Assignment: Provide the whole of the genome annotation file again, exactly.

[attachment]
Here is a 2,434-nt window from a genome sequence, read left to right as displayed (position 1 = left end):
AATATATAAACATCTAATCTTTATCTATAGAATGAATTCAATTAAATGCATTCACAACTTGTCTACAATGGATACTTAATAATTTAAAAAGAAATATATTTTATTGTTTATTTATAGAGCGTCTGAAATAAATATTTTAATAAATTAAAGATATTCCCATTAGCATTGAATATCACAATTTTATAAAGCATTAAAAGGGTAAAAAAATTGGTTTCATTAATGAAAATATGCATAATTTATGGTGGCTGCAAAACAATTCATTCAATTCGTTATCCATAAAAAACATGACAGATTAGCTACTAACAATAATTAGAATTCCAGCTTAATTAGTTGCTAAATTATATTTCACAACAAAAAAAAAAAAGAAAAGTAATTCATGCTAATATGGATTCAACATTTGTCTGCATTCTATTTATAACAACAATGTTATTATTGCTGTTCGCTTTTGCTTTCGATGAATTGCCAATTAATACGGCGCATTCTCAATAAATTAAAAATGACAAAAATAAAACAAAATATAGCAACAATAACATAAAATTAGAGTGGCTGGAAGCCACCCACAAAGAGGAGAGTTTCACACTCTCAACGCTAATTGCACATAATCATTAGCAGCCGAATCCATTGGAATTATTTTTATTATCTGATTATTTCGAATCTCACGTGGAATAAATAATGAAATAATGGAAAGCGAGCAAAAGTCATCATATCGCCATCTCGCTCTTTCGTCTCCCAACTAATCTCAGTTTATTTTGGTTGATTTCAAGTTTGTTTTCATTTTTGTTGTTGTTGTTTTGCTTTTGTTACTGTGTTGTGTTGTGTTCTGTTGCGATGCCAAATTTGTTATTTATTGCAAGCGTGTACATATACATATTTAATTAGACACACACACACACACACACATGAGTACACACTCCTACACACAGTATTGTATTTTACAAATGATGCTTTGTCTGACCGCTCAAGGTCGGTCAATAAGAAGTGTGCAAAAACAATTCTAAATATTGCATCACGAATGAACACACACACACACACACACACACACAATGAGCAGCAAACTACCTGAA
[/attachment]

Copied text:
Here is a 2,434-nt window from a genome sequence, read left to right as displayed (position 1 = left end):
AATATATAAACATCTAATCTTTATCTATAGAATGAATTCAATTAAATGCATTCACAACTTGTCTACAATGGATACTTAATAATTTAAAAAGAAATATATTTTATTGTTTATTTATAGAGCGTCTGAAATAAATATTTTAATAAATTAAAGATATTCCCATTAGCATTGAATATCACAATTTTATAAAGCATTAAAAGGGTAAAAAAATTGGTTTCATTAATGAAAATATGCATAATTTATGGTGGCTGCAAAACAATTCATTCAATTCGTTATCCATAAAAAACATGACAGATTAGCTACTAACAATAATTAGAATTCCAGCTTAATTAGTTGCTAAATTATATTTCACAACAAAAAAAAAAAAGAAAAGTAATTCATGCTAATATGGATTCAACATTTGTCTGCATTCTATTTATAACAACAATGTTATTATTGCTGTTCGCTTTTGCTTTCGATGAATTGCCAATTAATACGGCGCATTCTCAATAAATTAAAAATGACAAAAATAAAACAAAATATAGCAACAATAACATAAAATTAGAGTGGCTGGAAGCCACCCACAAAGAGGAGAGTTTCACACTCTCAACGCTAATTGCACATAATCATTAGCAGCCGAATCCATTGGAATTATTTTTATTATCTGATTATTTCGAATCTCACGTGGAATAAATAATGAAATAATGGAAAGCGAGCAAAAGTCATCATATCGCCATCTCGCTCTTTCGTCTCCCAACTAATCTCAGTTTATTTTGGTTGATTTCAAGTTTGTTTTCATTTTTGTTGTTGTTGTTTTGCTTTTGTTACTGTGTTGTGTTGTGTTCTGTTGCGATGCCAAATTTGTTATTTATTGCAAGCGTGTACATATACATATTTAATTAGACACACACACACACACACACATGAGTACACACTCCTACACACAGTATTGTATTTTACAAATGATGCTTTGTCTGACCGCTCAAGGTCGGTCAATAAGAAGTGTGCAAAAACAATTCTAAATATTGCATCACGAATGAACACACACACACACACACACACACACAATGAGCAGCAAACTACCTGAA